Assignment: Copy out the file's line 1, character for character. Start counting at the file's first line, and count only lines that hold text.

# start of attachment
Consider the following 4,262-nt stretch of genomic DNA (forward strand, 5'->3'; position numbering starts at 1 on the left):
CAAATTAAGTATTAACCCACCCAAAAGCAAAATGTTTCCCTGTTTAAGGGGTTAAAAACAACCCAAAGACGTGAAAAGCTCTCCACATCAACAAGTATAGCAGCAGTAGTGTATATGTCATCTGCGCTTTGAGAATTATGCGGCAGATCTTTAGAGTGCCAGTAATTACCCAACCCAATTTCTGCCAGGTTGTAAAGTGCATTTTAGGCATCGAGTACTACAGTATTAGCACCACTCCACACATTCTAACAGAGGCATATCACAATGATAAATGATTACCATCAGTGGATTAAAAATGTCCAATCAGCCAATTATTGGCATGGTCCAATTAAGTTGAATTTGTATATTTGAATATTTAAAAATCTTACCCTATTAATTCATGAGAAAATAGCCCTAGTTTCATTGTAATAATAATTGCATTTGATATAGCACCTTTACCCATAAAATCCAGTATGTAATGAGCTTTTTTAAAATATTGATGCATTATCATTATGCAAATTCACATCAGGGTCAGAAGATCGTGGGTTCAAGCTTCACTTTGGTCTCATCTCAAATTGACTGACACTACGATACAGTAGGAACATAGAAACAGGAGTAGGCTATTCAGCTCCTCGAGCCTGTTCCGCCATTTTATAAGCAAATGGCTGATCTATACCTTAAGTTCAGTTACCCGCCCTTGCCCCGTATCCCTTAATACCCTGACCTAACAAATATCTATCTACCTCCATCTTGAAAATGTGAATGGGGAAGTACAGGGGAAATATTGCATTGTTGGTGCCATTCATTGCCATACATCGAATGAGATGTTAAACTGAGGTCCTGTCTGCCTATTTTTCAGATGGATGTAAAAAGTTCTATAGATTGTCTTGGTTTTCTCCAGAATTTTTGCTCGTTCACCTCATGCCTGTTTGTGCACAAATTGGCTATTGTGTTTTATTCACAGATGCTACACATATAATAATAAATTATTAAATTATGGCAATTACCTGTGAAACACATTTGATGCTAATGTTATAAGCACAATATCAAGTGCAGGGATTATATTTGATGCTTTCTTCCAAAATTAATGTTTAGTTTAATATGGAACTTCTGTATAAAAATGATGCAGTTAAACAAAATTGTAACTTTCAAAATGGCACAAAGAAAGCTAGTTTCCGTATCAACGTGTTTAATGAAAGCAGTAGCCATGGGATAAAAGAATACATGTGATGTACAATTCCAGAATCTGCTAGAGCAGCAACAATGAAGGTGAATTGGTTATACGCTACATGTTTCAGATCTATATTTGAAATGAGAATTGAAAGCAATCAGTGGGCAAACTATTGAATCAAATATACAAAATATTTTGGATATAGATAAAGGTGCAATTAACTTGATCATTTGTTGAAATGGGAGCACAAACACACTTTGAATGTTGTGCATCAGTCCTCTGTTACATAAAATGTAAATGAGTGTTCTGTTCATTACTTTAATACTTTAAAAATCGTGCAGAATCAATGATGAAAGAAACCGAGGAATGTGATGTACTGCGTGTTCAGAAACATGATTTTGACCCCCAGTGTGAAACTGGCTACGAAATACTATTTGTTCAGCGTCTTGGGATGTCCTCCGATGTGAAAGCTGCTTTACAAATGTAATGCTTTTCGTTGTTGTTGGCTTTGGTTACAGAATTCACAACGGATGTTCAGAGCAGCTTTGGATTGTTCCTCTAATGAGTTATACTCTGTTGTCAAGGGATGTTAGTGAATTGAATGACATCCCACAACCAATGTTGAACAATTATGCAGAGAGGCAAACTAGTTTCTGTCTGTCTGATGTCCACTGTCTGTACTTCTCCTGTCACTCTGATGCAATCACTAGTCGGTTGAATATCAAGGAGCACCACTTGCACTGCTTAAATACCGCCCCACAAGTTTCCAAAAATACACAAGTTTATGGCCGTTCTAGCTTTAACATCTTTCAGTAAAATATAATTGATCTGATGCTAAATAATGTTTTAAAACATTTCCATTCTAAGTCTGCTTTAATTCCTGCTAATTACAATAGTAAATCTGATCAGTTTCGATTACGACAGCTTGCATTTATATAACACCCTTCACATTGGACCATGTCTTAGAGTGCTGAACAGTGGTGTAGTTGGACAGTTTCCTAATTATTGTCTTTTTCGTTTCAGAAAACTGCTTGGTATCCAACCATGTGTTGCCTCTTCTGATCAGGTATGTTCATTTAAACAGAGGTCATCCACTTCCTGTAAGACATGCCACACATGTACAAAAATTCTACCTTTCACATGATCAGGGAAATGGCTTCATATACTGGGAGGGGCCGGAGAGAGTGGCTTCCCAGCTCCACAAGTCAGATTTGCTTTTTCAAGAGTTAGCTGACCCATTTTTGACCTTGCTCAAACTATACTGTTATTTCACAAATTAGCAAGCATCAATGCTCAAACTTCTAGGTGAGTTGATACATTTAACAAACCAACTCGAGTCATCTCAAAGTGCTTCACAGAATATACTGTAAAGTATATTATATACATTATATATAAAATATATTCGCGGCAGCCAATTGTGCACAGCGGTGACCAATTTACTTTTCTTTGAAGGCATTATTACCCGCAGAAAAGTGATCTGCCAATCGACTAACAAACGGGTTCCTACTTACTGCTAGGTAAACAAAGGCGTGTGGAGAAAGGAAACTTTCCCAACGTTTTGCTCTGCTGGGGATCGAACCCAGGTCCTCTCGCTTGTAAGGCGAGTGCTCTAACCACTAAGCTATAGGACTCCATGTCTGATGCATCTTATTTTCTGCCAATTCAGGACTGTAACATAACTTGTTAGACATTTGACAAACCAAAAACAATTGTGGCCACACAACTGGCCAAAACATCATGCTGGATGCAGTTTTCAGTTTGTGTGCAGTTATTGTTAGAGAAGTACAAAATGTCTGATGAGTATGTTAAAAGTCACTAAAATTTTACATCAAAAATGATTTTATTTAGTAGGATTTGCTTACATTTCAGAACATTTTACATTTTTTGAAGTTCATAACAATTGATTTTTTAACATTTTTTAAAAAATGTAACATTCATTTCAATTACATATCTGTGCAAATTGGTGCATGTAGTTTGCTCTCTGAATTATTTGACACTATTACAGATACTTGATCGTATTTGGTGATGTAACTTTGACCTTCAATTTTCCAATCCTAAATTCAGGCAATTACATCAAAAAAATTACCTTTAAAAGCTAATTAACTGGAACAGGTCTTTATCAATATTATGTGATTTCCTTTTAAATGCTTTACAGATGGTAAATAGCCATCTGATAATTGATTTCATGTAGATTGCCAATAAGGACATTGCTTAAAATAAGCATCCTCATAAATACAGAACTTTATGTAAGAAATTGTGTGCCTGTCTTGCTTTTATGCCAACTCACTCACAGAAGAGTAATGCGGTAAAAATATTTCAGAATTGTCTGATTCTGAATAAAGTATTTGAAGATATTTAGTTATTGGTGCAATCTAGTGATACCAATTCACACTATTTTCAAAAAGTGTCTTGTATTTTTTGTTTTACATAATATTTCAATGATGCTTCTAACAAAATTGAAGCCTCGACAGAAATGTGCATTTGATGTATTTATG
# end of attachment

Consider the following 4,262-nt stretch of genomic DNA (forward strand, 5'->3'; position numbering starts at 1 on the left):